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Events of Department of Economics

March 28, 2019 at 12:30
Seminar Room 5.e4.sr04 - Via Roentgen 1

Seminar (Joint with the BAFFI CAREFIN)


The Elusive Gains from Nationally-Oriented Monetary Policy

Giancarlo Corsetti (University of Cambridge) Abstract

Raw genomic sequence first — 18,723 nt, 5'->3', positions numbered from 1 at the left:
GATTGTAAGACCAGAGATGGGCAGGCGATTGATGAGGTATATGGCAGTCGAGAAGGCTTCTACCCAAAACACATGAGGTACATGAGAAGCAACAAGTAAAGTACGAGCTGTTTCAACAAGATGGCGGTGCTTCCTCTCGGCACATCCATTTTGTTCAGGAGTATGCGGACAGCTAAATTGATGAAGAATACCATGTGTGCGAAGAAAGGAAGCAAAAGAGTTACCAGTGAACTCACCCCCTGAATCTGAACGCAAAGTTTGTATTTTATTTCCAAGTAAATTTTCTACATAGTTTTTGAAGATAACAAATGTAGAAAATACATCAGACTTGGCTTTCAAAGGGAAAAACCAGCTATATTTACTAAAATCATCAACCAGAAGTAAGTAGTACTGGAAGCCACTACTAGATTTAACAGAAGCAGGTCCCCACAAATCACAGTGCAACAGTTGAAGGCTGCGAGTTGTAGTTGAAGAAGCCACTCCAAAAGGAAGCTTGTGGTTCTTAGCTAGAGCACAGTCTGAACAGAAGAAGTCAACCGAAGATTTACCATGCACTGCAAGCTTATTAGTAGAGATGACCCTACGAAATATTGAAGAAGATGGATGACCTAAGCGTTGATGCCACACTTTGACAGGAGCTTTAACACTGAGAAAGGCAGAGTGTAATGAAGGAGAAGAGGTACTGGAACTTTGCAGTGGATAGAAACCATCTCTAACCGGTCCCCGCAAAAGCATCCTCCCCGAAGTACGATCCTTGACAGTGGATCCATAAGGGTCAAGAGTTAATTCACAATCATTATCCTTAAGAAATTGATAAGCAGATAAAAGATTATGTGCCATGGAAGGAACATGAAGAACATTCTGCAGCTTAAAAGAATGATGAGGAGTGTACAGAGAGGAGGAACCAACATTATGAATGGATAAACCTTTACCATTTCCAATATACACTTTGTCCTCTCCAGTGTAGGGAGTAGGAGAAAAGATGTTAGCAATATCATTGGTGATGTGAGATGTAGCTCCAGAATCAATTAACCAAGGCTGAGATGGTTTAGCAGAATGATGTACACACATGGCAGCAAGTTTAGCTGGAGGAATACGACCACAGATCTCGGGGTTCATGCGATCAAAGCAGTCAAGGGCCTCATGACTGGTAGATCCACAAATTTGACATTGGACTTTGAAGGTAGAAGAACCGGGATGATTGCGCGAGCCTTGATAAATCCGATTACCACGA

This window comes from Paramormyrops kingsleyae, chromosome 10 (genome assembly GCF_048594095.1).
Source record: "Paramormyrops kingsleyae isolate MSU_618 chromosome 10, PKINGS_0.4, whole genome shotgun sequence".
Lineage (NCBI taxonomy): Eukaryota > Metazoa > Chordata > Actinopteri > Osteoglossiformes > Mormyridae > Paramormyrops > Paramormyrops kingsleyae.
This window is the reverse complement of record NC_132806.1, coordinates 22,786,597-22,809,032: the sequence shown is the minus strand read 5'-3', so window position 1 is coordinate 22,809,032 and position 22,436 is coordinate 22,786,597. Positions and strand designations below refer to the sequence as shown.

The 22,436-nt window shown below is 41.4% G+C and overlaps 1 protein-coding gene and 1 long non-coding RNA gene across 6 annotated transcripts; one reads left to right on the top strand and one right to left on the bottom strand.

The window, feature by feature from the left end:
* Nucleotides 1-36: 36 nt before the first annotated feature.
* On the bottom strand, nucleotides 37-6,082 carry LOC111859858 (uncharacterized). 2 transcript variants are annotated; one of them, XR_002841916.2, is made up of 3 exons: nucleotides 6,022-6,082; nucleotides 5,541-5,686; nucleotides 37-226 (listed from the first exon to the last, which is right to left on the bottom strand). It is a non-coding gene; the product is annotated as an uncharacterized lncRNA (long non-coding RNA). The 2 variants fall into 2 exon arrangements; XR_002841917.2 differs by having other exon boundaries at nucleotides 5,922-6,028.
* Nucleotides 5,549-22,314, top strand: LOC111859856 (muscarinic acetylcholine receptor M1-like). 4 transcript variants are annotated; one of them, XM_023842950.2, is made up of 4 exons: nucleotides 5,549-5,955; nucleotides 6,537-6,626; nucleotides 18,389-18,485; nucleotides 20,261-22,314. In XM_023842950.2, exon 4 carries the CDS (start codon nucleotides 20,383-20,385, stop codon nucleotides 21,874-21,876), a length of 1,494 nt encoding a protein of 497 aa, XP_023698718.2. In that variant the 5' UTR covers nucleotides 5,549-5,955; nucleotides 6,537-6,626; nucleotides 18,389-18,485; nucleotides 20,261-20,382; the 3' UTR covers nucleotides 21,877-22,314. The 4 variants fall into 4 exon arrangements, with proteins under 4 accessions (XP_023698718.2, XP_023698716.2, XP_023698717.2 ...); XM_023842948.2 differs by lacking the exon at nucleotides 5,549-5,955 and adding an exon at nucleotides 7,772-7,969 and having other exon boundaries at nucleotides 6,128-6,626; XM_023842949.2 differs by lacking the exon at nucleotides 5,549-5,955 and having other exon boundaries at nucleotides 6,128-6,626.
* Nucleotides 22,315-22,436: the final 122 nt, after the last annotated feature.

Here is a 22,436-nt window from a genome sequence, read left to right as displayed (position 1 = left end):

The consensus in recent literature is that gains from international monetary cooperation are likely to be small. We show that, while this is true near the steady state, the emergence of global imbalances and adverse domestic trade-offs along the dynamic evolution of the global economy can substantially magnify the incentives to pursue nationally-oriented, strategic monetary policies—raising the risk of “exchange rate wars.” Using the workhorse two-country, two-good monetary model with nominal rigidities, we find that the welfare effects of deviating from cooperative policies in favor of nationally-oriented policies are sizable when conditioned on empirically-relevant dynamic developments of the global economy. Under incomplete markets, the key development is the level of net foreign assets. Under complete markets or financial autarky, a key development consists of real wage distortions reflecting different price and wage rigidities. In both cases, the costs of nationally-oriented policies can climb to several times the costs associated with business cycle fluctuations. We also show that flexible inflation targeting comes close to replicating the cooperative policies, and thus it is just as fragile.